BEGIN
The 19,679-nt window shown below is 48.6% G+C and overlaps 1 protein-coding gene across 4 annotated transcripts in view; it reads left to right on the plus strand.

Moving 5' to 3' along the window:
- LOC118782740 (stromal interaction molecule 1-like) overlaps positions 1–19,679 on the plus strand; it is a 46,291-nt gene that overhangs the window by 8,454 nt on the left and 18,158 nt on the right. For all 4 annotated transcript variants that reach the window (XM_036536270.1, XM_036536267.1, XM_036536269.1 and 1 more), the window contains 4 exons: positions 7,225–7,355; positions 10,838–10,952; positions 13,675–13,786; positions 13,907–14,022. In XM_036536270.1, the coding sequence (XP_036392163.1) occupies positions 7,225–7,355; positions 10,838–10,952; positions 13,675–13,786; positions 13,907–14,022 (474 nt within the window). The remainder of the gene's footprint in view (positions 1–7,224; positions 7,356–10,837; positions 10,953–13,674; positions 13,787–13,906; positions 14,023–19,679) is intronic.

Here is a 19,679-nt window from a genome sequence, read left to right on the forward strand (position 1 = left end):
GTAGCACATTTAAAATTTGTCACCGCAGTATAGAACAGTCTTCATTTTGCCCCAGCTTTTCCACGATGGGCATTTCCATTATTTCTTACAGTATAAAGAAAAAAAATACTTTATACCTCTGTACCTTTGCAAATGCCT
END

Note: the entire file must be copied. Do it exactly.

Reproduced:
The 19,679-nt window shown below is 48.6% G+C and overlaps 1 protein-coding gene across 4 annotated transcripts in view; it reads left to right on the plus strand.

Moving 5' to 3' along the window:
- LOC118782740 (stromal interaction molecule 1-like) overlaps positions 1–19,679 on the plus strand; it is a 46,291-nt gene that overhangs the window by 8,454 nt on the left and 18,158 nt on the right. For all 4 annotated transcript variants that reach the window (XM_036536270.1, XM_036536267.1, XM_036536269.1 and 1 more), the window contains 4 exons: positions 7,225–7,355; positions 10,838–10,952; positions 13,675–13,786; positions 13,907–14,022. In XM_036536270.1, the coding sequence (XP_036392163.1) occupies positions 7,225–7,355; positions 10,838–10,952; positions 13,675–13,786; positions 13,907–14,022 (474 nt within the window). The remainder of the gene's footprint in view (positions 1–7,224; positions 7,356–10,837; positions 10,953–13,674; positions 13,787–13,906; positions 14,023–19,679) is intronic.

Here is a 19,679-nt window from a genome sequence, read left to right on the forward strand (position 1 = left end):
GTAGCACATTTAAAATTTGTCACCGCAGTATAGAACAGTCTTCATTTTGCCCCAGCTTTTCCACGATGGGCATTTCCATTATTTCTTACAGTATAAAGAAAAAAAATACTTTATACCTCTGTACCTTTGCAAATGCCT